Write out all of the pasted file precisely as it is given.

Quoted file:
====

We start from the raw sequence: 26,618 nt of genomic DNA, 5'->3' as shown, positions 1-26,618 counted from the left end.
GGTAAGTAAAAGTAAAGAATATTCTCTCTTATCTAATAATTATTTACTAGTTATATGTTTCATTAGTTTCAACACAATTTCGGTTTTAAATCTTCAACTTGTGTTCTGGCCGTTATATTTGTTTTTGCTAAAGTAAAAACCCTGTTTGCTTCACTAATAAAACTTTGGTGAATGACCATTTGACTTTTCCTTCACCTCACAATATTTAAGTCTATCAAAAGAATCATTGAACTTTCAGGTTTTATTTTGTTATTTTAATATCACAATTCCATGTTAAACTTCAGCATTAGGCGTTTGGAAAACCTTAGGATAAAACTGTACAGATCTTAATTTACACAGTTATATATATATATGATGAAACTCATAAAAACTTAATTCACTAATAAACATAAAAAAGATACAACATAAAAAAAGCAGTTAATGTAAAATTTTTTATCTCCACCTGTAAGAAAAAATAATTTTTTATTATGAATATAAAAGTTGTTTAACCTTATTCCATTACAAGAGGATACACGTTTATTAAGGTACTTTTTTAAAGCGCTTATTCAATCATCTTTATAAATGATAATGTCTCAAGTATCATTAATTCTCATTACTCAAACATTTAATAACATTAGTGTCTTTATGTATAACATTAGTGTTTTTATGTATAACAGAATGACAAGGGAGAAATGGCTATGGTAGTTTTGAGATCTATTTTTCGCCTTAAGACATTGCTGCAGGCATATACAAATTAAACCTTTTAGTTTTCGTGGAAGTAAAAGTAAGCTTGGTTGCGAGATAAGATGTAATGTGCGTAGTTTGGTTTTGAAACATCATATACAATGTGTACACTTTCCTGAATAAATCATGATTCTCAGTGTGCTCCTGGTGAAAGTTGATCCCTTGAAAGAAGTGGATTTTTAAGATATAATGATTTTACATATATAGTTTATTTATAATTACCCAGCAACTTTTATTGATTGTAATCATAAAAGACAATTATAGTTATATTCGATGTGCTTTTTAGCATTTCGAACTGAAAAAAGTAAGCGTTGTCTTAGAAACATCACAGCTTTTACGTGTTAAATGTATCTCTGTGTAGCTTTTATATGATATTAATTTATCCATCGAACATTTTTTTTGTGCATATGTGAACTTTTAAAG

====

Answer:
We start from the raw sequence: 26,618 nt of genomic DNA, 5'->3' as shown, positions 1-26,618 counted from the left end.
GGTAAGTAAAAGTAAAGAATATTCTCTCTTATCTAATAATTATTTACTAGTTATATGTTTCATTAGTTTCAACACAATTTCGGTTTTAAATCTTCAACTTGTGTTCTGGCCGTTATATTTGTTTTTGCTAAAGTAAAAACCCTGTTTGCTTCACTAATAAAACTTTGGTGAATGACCATTTGACTTTTCCTTCACCTCACAATATTTAAGTCTATCAAAAGAATCATTGAACTTTCAGGTTTTATTTTGTTATTTTAATATCACAATTCCATGTTAAACTTCAGCATTAGGCGTTTGGAAAACCTTAGGATAAAACTGTACAGATCTTAATTTACACAGTTATATATATATATGATGAAACTCATAAAAACTTAATTCACTAATAAACATAAAAAAGATACAACATAAAAAAAGCAGTTAATGTAAAATTTTTTATCTCCACCTGTAAGAAAAAATAATTTTTTATTATGAATATAAAAGTTGTTTAACCTTATTCCATTACAAGAGGATACACGTTTATTAAGGTACTTTTTTAAAGCGCTTATTCAATCATCTTTATAAATGATAATGTCTCAAGTATCATTAATTCTCATTACTCAAACATTTAATAACATTAGTGTCTTTATGTATAACATTAGTGTTTTTATGTATAACAGAATGACAAGGGAGAAATGGCTATGGTAGTTTTGAGATCTATTTTTCGCCTTAAGACATTGCTGCAGGCATATACAAATTAAACCTTTTAGTTTTCGTGGAAGTAAAAGTAAGCTTGGTTGCGAGATAAGATGTAATGTGCGTAGTTTGGTTTTGAAACATCATATACAATGTGTACACTTTCCTGAATAAATCATGATTCTCAGTGTGCTCCTGGTGAAAGTTGATCCCTTGAAAGAAGTGGATTTTTAAGATATAATGATTTTACATATATAGTTTATTTATAATTACCCAGCAACTTTTATTGATTGTAATCATAAAAGACAATTATAGTTATATTCGATGTGCTTTTTAGCATTTCGAACTGAAAAAAGTAAGCGTTGTCTTAGAAACATCACAGCTTTTACGTGTTAAATGTATCTCTGTGTAGCTTTTATATGATATTAATTTATCCATCGAACATTTTTTTTGTGCATATGTGAACTTTTAAAG